The album opens with ‘Caught in the Briars’, a jubilant, full-band anthem which centers around an acoustic guitar line that is not-dissimilar to ‘Boy With a Coin’. Although it kicks off the album on a suitably laid-back note, that doesn’t mean Beam doesn’t have a few aces up his sleeve. Along with his trademark ballads (‘Joy’, ‘Baby Center Stage’) he is equally comfortable churning out a speeding road anthem on ‘New Mexico’s No Breeze’ or pulling out a hip-hop influenced groove on ‘Singers and the Endless Song’ (that may sound awful on paper, but trust me, it works). While a jazz influence has been present on his last few albums, here it is more pronounced and takes center stage with playful bass-lines, compelling percussion and blaring brass. Throughout the album ethereal backing vocals are also never far away, like a choir of ghosts hovering just by Beam’s shoulder.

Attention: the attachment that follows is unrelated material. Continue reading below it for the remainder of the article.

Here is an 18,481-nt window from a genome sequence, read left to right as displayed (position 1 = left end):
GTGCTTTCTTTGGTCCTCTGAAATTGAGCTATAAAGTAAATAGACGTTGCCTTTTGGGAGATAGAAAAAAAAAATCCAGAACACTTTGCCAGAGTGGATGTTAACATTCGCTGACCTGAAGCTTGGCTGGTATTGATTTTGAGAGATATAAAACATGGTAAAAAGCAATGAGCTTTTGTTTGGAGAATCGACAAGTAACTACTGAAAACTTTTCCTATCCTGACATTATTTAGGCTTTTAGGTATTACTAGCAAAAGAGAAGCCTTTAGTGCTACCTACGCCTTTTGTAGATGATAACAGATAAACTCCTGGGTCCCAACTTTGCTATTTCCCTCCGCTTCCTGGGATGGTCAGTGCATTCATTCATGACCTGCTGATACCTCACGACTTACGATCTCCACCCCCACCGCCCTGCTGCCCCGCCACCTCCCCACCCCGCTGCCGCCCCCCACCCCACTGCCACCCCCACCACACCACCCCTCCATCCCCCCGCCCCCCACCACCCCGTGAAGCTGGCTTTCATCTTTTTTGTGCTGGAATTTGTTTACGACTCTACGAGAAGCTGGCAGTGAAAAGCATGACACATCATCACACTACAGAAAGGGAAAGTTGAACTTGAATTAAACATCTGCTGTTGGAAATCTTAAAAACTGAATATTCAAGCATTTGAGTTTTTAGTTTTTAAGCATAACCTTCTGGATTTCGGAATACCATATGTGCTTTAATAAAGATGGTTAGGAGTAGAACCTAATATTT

‘Grass Windows’ has a sombre, foot-shuffling beat while Beam’s wispy vocals have a gospel cadence to them. The meandering organ flourishes during the song’s middle and the stately brass sections make this seem like a funeral song performed by a lounge-jazz band. Meanwhile, ‘Sundown (Back in the Briars)’ is a majestic composition with the interplay between vocal, percussion and organ a stroke of genius. For me it ends just too soon as sweeping strings kick in and create the atmosphere of a band on a steamboat, lazing down a river on a summer’s evening. This immediately segues into the chilly overtones of ‘Winter Prayers’, a stark, acoustic ballad that is evocative of trees stripped bare and cutting winds.